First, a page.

Chemo creates Leaky Blood Vessels helping Cancer Cells to Spread

A new study adds to the evidence that chemotherapy enhances cancer’s spread beyond the primary tumor, showing how one chemo drug allows breast cancer cells to squeeze through and attach to blood vessel linings in the lungs.

The research in mice leaves no doubt that the chemo drug caused changes to non-cancer cells that enable this process. Scientists pre-treated healthy mice with the chemotherapy agent and gave them intravenous injections of breast cancer cells four days later.

Within three hours of injection, the cancer cells were penetrating weakened junctions between blood vessel cells in the lungs and binding to those vessels’ underlining structure – avoiding being washed away by blood flow.

“This is the key step giving cancer cells a foot in the door at a secondary site,” said Tsonwin Hai, professor of biological chemistry and pharmacology at The Ohio State University and senior author of the study. “The whole point of our pre-treatment model is to ask the question: Does chemotherapy affect normal cells in such a way that they will turn around and help cancer cells? The answer is yes.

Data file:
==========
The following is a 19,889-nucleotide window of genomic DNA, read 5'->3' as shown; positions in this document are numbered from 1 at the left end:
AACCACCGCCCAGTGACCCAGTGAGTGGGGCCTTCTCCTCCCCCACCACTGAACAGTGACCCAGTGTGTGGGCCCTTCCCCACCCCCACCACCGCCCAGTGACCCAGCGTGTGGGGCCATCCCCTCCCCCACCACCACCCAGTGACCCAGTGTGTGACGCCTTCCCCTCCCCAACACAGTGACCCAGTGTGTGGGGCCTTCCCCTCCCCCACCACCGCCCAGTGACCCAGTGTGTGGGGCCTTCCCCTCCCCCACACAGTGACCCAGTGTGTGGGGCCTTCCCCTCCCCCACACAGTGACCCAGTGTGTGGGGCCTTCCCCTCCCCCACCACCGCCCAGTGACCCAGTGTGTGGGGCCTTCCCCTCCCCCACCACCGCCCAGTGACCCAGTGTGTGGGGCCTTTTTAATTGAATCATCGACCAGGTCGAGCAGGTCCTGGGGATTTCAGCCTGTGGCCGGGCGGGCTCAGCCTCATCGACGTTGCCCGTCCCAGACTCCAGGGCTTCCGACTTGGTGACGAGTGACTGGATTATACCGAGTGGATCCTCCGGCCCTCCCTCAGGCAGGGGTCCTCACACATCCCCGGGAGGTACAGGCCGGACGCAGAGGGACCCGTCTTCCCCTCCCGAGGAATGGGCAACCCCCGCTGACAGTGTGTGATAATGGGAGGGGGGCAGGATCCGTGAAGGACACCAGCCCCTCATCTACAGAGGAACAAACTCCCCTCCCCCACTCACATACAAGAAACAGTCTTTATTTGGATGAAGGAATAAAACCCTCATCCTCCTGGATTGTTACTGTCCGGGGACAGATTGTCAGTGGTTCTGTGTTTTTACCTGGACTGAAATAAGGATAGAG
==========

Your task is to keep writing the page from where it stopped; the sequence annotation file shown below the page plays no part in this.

“It’s a cautionary note for the use of chemotherapy.”

The study was published online recently in the International Journal of Molecular Sciences.

Hai has studied the underpinnings of cancer metastasis for years, previously finding that activation of a specific gene in immune cells is a crucial link between stress and cancer’s spread and that the chemo drug paclitaxel sets off molecular changes in immune cells that allow breast cancer cells to escape from a tumor.

This new study zeroed in on the effects of the chemo drug cyclophosphamide on non-cancer cells before there is any cancer present, focusing on the lungs as the site of metastasis.


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